Even on my best behavior, I always find it hard to say no to “beautiful” food (will come to this later on). I have an Achilles heel for things that are fried and/or spicy. So it’s quite funny that I didn’t actually realized it until I booked the trip, that Palermo is one of the top cities for street food in the world!
We decided to book a tour with Streaty (and their Facebook page here), which claimed that they’ve been endorsed by the likes of Jamie Oliver and have really good ratings on Trip Advisor and other bloggers (Note: I am not sponsored in any way with them, and the main reason for me writing this is because I want to remember the experience better.)
Meeting point was in front of Teatro Massimo at 10:30 am. We are still in a winter tour mode, which will take 4 hours in total. It was a warm spring day, perfect for such a tour of walking and eating! Our tour guide / friend was Enrika. She’s a Palermitan who is very passionate about food (of course!) and the modern history of Palermo.
The first thing and one of the most important survival skill in Palermo she taught us: How to cross the street! If you haven’t been to Palermo, and you’re not from countries like Indonesia where there’s always a mix of cars, motorcycles, and crazy public transport; plus they don’t really care about street lanes, crossing the street is a survival art. Pay attention, and trust in the divine!
We began the food journey in Mercato il Capo (the Capo market, open daily in the mornings), one of the busiest local farmers market in Palermo. I can’t help but get so mesmerized by the fresh seafood.
And the fresh produce!
I love how they seemed to care so much about food ingredients, creating a relationship with market vendors (you’re not supposed to cheat by going to another fishmonger other than your regular!)
We finally sat down to get the first round of street food, super crunchy yet soft dish of Panelle (the square chickpea fritters) and Cazzili (potato croquettes). Oh my gawd, everything IS ah-mah-zing!! I’d say it would be dangerous for me to live in this city as I would eat this fried stuff everyday.
Then comes the Arancina. Oh dear, these are the best Arancina someone could hope for! It’s fresh, with a light crunchy fried bread crumbs on the outside, perfectly spiced ragu, and that hint of saffron on the rice. So much in LOVE. You’ve got to try this when you’re in Palermo!
Continuing our journey through the market, Enrika talked about more history and cultures of Palermo. One of the things that stood up for me: This church which has a fish shop just kind of inside it.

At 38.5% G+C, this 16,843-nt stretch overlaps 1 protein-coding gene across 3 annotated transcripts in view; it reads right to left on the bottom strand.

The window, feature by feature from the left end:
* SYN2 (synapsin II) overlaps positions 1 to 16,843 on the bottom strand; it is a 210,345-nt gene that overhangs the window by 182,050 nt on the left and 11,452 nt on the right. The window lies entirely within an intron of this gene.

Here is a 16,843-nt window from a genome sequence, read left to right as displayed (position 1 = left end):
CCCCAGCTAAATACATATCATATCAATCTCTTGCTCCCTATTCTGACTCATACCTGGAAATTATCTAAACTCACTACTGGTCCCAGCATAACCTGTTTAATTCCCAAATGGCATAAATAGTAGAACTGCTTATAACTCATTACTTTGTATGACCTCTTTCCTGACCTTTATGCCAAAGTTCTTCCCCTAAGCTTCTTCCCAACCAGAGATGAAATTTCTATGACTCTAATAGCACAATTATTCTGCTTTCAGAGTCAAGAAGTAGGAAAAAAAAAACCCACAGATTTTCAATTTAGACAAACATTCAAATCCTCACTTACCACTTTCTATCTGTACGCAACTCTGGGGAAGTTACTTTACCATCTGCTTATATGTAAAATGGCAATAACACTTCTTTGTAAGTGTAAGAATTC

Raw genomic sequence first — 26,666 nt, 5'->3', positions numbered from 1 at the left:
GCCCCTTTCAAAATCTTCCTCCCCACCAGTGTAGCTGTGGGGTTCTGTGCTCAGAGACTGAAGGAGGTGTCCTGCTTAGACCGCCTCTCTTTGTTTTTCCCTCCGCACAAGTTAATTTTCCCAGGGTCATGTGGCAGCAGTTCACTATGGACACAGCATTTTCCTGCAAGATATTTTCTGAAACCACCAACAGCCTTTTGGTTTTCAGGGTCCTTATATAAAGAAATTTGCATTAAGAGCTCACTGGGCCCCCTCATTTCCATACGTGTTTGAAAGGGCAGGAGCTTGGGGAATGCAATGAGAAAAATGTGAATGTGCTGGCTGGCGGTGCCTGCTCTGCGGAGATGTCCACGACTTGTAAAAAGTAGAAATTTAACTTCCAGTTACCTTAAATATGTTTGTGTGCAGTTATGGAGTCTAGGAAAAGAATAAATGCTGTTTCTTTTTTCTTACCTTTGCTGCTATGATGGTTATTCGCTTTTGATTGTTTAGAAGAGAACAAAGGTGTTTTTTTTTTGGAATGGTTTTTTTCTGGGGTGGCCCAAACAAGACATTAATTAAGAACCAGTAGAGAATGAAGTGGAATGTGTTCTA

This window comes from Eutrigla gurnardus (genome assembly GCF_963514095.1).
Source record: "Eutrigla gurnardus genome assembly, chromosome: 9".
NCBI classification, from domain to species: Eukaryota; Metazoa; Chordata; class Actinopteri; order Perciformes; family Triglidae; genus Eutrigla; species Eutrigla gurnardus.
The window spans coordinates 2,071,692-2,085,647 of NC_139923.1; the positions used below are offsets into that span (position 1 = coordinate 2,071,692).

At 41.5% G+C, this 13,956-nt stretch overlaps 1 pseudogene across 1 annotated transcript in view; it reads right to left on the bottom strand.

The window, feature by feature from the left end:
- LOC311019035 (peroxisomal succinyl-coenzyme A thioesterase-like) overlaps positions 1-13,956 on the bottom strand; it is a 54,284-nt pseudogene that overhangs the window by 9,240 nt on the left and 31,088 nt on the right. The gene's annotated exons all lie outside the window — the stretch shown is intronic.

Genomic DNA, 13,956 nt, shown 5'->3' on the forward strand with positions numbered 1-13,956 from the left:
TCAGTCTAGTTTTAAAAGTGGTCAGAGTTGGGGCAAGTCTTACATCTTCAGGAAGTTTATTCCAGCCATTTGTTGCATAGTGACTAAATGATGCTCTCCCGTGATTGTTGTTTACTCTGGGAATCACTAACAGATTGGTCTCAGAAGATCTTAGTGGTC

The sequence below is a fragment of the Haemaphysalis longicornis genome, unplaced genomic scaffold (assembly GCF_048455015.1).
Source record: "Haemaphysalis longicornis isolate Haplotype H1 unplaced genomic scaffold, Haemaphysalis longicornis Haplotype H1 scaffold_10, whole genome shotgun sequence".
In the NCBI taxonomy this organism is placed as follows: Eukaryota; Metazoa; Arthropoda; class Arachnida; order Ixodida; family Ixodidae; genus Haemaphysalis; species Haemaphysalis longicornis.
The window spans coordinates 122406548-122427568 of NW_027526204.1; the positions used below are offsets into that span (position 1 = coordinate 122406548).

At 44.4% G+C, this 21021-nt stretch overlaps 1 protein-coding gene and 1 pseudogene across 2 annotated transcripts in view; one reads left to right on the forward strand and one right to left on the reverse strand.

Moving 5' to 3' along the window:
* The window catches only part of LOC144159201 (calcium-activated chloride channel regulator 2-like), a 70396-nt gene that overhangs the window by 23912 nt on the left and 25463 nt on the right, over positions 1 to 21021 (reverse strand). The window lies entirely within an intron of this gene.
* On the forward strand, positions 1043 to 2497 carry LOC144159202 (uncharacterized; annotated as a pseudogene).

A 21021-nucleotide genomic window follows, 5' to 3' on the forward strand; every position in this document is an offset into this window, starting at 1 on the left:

Next stop we got to try Sfincionello (the one I’m eating in the first image), which kind of like the american pizza from the thick and fluffy dough. I’ve to say I was skeptical, just because my usual experience with such things in Germany involves chewy bread, which I don’t enjoy eating (don’t shoot me on this, it’s just personal preference!). But this Sfincionello is again, crunchy and soft. I could eat this as a snack everyday… why oh why we discover this on the last day!
La Vucciria market is our next destination. This one is kind of in middle of the old town, and it used to be the busiest one in the city, until the city center kind of move away from it. Leaving the market with just a few fish stalls and a buzzing street food place at night (sadly I can’t confirm this because we didn’t have the chance to come back).
The next pit stop is a local taverna where we sit down and eat Schiticchio (it’s basically what I’d call light bar food: bread, olives, and cheese). We also get the choice of having either Sangue, Zibibbo, or Marsala drink. All of them are good, but my favorite from this session is Sangue! Likely it’s also because it means blood… haha, no actually I find them the least sweet of all three and it has a stronger distinct taste.
Our final savory food stop is Pani ca’ Meusa. It’s the dish that everyone seemed to be afraid of :D. Just because it’s made from the insides of veal. The parts used for this are lung and spleen. I don’t usually like them, but I know I have to try this one out. It did not disappoint! It doesn’t use so much spice (basically just lemon and salt) but you can’t really taste the lamb-y-ness. Also the seller is kinda Rocky’s twin brother!
The final food stop is of course the famous Cannolo!
These are divine!
Recommended tour? Most definitely. It lives up to every (high) expectation I have. It’s even better when you can go in the first day of your Palermo trip, because:
- I personally found Palermo is one of a city that needs to get used to, and this tour would definitely makes you at ease.
- You’d have an insight of Palermo’s history, also from a personal point of view.
- Great tips on where to eat and drink in Palermo!
Oh, and about the “beautiful” food, the locals called their food “beautiful” and the women “yummy”. I’m not sure I could get behind the “yummy”, but “beautiful” food it is!